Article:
Two MLB starters. Both have a personalized
routine that gets them fully prepared to be
100% at the first pitch of the game.
(Photo by Rob Carr/Getty Images)
Below is a pre-game schedule for a starting pitcher in a game that starts at 3:45pm (our start times). A pitcher certainly can adjust the times to fit any game time if needed. Below the schedule are some additional thoughts on the process.
3:05 - 3:15
- Jog to centerfield and back
- Sprints – start with some short sprints (90 ft) and finish with a couple long ones (150’)
- Dynamic stretching of the arm and legs
3:15 – 3:25
- Short toss – play catch to loosen the arm
- Long toss – Gradually move back to about 90-100 feet (all line-drive throws, no big arcs)
3:25 – 3:40
- 45’ toss – catcher down. Working on location using full mechanics
- 75’ toss – gradually work back to 75’ toss, still with catcher down, working on location, full mechanics
- On mound – throwing routine (this will be tomorrow's post!)
3:40 - 3:45
- Go to the bench, drink some water, put a jacket on, rest, and focus
Pre-Game Routine Notes:
- The days of grabbing a ball and a catcher and throwing for 5 minutes before game time ended in Little League. The 40 minute routine above allows a pitcher to get fully prepared both physically and mentally before starting the game.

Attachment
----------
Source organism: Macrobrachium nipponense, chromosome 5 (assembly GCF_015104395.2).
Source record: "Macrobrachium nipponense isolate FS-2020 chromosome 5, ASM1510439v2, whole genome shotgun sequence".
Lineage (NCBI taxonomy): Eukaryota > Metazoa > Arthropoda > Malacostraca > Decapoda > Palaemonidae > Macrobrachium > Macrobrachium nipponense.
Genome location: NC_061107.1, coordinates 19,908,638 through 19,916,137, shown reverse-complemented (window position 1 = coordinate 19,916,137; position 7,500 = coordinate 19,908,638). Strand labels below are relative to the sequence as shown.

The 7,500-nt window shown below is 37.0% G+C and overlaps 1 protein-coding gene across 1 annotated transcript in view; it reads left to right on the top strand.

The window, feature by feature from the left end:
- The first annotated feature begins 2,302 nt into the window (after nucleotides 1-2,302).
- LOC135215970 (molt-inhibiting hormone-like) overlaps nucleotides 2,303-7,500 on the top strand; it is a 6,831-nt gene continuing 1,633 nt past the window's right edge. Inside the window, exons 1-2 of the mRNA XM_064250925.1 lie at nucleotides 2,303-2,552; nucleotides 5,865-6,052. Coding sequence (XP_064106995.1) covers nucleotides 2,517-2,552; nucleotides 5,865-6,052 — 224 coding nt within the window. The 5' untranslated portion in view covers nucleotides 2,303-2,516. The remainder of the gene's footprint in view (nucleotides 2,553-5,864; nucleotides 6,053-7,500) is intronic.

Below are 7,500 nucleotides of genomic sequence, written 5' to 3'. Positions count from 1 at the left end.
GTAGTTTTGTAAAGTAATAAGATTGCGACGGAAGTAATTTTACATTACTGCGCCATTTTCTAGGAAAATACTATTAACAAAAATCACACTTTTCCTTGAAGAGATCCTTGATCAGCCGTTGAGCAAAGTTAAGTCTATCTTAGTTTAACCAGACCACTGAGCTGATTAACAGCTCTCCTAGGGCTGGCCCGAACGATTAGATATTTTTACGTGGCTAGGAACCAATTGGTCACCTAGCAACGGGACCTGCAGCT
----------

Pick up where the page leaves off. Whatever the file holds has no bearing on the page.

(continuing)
- Whether a pitcher is throwing short toss, long toss, or on the mound, he is always focusing on his command and throwing to a location.
- Whenever a pitcher is using his full set of mechanics he should be throwing to a catcher who is squatting down. Play catch (without full mechanics) with the catcher standing but when you are pitching (using mechanics) he gets down. This gets the body used to throwing downhill in the lower part of the strike zone. Pitching to a standing catcher promotes a pitch that is chest high which is a BALL in every high school league on Earth.
- The routine above allows pitchers to work on multiple things at the same time which saves pitches and energy. He is never just throwing. When he throws he is loosening his arm, focussing on location and command, reminding his body of the proper mechanics and release point, and he is throwing downhill. Only focusing on one of those things at a time considerably lengthens the warm-up process.
- Finally, he wraps up his routine with NO MORE THAN 5 -10 minutes before game time. Anything more and the pitcher's arm and body starts to cool down too much. This is especially true if he is on the away team that bats first. Proper timing is a must.
- Every pitcher is different so the routine and timing above can be tweaked to fit the needs of each unique pitcher. The key point is to develop some kind of a routine that allows you to be prepared and be at your best from the first pitch of the game.
Tomorrow: Part 2 - Pre-game pitching routine - pitch by pitch!